Advertisement I spend a lot of time buying and testing iPad apps for kids. To be more specific, I lovingly do this for a certain two-year-old girl who is currently on a very successful #OccupyiPad mission in my house. Through extensive observational research, I’ve discovered what works and doesn’t work for my daughter, so I’m going to shamelessly generalize my findings to all children and propose four essential guidelines for developers who work on iPad apps for children. Affordance Is King A Dad's Plea To Developers Of iPad Apps For Children
Use Morae to gain valuable insight about your product and remove the guesswork from your decisions. You’ll love that you can record user interactions, analyze the results, and instantly share them with anyone – all within Morae and for any type of research. Pluggable Architecture Write your own Recorder, Observer, and Manager plug-ins with Morae’s pluggable architecture, which enables you and your development team to build features specific to your testing environment. Learn more about the expanding flexibility of Morae’s pluggable architecture and about the plug-ins that partnering companies have already created on Morae's Plug-ins Page. Website testing, user testing, and market research done with Morae by TechSmith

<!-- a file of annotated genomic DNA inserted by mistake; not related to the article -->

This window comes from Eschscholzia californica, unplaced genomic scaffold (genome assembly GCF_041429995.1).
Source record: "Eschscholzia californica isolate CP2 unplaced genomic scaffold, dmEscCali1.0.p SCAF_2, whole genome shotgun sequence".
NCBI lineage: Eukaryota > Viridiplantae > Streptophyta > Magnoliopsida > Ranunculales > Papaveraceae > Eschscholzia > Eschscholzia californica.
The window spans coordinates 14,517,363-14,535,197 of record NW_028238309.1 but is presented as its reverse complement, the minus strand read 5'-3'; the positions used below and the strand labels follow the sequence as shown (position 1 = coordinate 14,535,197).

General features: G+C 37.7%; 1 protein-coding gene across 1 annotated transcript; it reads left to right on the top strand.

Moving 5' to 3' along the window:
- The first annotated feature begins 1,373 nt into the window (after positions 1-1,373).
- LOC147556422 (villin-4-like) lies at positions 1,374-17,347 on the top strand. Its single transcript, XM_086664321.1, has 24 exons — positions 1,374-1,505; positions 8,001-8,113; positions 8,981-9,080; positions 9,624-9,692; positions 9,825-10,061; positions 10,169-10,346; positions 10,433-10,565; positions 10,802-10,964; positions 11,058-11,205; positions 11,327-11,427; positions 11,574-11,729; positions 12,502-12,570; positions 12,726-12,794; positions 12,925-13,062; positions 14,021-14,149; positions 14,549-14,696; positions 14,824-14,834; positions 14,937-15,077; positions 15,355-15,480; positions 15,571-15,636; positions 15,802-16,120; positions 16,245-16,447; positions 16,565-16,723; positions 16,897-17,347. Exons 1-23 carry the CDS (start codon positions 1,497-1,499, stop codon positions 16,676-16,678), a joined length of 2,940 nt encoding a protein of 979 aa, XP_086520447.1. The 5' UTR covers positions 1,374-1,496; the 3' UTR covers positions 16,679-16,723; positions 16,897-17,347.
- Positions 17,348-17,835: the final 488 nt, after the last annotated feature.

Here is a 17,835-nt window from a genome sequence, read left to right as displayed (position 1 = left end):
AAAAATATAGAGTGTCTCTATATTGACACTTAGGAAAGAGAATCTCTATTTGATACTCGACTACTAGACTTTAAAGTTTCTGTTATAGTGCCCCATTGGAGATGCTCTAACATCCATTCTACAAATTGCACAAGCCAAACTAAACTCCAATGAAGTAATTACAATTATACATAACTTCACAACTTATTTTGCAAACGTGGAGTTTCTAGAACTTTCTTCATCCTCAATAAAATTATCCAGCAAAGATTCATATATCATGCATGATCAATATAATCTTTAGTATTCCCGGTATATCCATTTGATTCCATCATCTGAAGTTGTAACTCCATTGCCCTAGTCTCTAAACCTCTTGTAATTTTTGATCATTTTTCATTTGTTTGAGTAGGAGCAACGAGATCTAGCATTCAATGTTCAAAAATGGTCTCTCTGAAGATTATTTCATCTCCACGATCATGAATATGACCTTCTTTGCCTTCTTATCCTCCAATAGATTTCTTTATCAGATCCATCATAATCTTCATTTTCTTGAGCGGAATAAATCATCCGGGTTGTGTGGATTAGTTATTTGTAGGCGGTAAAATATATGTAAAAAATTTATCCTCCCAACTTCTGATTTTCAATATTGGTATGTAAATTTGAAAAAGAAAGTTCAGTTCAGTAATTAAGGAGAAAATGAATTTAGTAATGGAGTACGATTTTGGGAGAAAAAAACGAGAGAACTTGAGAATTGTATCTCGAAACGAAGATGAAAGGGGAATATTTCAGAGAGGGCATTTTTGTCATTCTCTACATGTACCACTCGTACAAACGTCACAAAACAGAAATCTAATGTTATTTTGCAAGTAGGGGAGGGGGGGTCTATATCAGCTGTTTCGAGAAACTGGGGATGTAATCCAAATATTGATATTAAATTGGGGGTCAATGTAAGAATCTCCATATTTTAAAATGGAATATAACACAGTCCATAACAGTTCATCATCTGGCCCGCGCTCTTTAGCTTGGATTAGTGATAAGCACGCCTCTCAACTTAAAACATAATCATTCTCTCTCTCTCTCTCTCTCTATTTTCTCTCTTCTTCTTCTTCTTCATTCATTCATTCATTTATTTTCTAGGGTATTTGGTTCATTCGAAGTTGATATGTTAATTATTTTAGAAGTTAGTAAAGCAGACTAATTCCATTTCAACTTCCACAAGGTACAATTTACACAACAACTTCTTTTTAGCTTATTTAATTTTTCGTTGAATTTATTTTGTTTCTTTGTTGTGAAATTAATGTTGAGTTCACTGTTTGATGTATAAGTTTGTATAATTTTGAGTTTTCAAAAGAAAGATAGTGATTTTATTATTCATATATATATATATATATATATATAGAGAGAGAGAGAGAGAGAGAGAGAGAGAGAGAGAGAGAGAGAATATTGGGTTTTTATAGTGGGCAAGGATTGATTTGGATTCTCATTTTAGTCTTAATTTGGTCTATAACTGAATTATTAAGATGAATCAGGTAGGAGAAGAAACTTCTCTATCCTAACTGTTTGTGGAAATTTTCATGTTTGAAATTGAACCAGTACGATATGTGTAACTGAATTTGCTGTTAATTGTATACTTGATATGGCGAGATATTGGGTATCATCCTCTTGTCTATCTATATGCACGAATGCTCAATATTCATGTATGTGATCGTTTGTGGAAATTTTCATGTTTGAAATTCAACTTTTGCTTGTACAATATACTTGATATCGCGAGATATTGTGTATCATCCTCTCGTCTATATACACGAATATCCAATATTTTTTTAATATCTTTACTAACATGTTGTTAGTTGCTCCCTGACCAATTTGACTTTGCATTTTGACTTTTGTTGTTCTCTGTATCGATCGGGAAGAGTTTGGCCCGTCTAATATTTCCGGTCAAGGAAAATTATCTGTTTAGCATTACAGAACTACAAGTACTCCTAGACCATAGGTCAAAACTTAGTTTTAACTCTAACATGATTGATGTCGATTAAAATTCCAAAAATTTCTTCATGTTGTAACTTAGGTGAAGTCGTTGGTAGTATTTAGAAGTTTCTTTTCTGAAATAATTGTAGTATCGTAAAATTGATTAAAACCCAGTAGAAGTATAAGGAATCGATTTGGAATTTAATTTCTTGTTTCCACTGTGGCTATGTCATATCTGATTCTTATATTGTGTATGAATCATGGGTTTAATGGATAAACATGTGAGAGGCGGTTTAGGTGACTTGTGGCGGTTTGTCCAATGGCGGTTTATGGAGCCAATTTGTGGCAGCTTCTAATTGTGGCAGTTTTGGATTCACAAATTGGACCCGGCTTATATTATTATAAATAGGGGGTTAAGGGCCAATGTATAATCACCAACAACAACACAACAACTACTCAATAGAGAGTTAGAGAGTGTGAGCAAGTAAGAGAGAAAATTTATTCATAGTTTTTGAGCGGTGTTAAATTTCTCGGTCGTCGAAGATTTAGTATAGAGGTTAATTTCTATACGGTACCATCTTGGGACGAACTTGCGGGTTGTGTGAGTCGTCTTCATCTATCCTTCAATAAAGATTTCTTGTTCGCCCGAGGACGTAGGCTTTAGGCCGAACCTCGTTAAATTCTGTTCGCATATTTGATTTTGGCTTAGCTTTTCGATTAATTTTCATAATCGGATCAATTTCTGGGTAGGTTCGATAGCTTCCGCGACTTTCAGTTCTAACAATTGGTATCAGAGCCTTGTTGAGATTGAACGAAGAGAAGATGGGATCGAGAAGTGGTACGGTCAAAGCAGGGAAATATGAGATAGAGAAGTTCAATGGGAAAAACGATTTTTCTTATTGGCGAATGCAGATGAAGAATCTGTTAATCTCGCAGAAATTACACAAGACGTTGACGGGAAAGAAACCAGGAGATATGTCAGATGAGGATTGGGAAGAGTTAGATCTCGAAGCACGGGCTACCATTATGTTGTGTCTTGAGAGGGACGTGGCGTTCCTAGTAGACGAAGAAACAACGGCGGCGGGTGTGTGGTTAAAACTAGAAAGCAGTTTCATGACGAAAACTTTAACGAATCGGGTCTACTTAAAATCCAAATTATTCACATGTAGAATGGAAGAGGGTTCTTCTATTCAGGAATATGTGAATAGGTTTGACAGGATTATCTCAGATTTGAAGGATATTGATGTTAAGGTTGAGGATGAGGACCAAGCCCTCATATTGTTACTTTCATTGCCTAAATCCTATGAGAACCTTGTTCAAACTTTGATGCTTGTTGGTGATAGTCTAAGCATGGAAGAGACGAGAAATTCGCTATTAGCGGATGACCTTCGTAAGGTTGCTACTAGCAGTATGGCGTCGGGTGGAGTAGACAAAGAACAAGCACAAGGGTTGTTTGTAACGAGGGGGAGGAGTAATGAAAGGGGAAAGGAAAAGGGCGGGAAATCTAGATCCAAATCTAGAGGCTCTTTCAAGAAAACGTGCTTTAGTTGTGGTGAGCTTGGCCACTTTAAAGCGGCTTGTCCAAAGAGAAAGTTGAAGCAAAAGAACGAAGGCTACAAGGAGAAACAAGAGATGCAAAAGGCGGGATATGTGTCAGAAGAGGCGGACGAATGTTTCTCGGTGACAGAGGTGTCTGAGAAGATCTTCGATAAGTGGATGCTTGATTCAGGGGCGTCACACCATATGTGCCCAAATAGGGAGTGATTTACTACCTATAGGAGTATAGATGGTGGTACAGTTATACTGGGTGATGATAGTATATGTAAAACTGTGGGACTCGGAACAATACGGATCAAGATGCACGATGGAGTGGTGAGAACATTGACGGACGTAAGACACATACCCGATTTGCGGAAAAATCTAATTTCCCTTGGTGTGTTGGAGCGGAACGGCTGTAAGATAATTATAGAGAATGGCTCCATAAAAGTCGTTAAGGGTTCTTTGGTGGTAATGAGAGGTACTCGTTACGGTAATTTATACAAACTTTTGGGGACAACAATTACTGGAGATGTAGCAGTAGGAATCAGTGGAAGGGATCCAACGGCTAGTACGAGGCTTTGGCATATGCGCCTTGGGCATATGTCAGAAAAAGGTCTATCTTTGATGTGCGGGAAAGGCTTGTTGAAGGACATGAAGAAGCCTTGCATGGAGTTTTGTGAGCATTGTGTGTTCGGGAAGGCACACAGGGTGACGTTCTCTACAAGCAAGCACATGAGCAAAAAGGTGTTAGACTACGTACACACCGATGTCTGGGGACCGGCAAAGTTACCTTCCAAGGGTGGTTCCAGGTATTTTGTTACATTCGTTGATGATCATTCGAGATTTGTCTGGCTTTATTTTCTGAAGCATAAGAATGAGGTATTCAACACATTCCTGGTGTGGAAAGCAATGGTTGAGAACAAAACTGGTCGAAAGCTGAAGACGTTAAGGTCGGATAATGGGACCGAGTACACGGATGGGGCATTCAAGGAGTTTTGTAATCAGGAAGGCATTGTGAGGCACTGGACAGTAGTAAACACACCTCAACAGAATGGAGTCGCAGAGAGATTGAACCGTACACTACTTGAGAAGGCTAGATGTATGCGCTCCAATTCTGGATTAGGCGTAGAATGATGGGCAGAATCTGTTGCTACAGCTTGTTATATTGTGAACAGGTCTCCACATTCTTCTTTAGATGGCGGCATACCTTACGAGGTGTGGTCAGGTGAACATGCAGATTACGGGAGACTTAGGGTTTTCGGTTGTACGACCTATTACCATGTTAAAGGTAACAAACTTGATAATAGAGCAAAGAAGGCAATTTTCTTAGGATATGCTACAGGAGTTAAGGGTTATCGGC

Tobii Technology is a world leader in hardware and software solutions for eye tracking. Eye tracking enables a computer to tell exactly where a person is looking. Using radical innovations in technology, Tobii's mission is to bring eye tracking into broader use in applications such as eye control interfaces for computers, design testing and medical diagnostics. We work with our own Tobii products, partner hardware and software products, and provide Tobii OEM eye tracking components to industry partners. The company was founded in 2001 and has continuously shown very rapid year-to-year revenue growth - in 2007, Tobii was awarded price as Sweden's fastest growing technology company. Tobii is based in Stockholm, Sweden, with offices in the US, Japan, Germany and Norway. TobiiEyeTracking's Channel
Eye Tracking White Paper Eye tracking commonly refers to the technique used to record and measure eye movements. The aim of this paper is to give a brief introduction to the human visual system, and to explain how eye movements are recorded and processed by Tobii Eye Trackers. Some basic concepts and issues related to remote eye tracking and eye movement data interpretation are also briefly discussed.